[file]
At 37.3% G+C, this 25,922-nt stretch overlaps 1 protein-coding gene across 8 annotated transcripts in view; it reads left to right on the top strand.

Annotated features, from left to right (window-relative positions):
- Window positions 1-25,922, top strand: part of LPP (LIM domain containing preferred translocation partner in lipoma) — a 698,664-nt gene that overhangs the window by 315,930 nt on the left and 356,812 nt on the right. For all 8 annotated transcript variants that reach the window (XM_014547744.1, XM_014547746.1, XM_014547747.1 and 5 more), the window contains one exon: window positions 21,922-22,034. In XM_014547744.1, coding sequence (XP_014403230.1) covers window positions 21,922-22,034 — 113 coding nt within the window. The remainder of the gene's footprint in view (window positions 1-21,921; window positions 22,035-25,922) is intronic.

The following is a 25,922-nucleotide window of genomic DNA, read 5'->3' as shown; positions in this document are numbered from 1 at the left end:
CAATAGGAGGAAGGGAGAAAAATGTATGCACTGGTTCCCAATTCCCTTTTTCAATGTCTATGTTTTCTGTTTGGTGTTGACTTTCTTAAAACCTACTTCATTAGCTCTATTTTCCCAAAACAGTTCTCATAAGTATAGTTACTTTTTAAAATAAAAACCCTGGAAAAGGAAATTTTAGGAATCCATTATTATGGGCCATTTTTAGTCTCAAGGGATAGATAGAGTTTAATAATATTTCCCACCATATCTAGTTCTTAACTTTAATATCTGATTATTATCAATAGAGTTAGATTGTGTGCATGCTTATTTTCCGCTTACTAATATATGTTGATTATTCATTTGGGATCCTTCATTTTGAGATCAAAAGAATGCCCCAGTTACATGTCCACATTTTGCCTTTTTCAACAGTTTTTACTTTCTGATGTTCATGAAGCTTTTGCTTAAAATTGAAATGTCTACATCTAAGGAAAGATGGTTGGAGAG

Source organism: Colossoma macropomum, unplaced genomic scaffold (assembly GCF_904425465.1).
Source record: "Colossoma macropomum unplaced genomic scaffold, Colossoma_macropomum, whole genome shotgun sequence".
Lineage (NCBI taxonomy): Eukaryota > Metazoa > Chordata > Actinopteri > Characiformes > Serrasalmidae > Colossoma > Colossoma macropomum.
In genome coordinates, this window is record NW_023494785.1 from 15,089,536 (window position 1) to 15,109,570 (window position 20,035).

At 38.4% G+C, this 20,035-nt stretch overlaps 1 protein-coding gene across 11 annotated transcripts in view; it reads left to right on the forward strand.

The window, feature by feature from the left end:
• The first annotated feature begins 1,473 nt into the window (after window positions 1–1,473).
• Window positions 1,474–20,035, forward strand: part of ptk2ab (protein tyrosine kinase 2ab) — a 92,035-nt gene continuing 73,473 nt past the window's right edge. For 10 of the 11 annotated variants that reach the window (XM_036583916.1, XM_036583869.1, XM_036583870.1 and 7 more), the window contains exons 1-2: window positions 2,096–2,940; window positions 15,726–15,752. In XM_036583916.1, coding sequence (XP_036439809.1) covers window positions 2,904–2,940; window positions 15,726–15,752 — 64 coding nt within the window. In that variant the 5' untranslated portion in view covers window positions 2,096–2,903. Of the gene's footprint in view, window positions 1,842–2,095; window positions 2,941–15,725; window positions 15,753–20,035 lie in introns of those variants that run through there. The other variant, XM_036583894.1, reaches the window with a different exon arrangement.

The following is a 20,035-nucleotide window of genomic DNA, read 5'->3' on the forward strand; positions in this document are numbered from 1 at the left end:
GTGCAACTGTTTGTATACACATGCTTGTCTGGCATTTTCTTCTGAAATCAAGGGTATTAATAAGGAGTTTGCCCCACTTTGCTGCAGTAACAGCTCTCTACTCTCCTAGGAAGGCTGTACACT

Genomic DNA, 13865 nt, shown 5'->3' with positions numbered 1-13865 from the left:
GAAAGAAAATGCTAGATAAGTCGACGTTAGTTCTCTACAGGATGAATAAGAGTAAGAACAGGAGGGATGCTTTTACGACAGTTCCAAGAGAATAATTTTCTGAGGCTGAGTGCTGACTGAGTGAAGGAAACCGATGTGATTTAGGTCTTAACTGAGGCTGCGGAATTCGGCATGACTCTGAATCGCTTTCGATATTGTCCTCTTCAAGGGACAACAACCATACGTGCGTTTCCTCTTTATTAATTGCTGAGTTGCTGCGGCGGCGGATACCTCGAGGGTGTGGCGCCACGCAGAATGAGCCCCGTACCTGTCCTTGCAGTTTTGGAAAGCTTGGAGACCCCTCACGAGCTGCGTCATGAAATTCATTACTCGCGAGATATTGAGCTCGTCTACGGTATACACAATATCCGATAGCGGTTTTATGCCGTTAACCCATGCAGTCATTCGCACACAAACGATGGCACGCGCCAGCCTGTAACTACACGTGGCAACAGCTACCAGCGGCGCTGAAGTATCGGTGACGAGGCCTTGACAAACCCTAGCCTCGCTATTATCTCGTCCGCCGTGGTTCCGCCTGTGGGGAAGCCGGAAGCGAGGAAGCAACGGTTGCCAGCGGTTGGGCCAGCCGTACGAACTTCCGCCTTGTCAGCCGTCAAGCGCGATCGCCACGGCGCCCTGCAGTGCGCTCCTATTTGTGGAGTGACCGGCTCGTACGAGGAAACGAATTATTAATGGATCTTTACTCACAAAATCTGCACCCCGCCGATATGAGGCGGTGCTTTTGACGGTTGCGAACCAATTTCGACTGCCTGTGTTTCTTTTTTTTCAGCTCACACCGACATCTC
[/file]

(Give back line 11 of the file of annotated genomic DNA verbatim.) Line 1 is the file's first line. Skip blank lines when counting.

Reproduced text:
The window, feature by feature from the left end: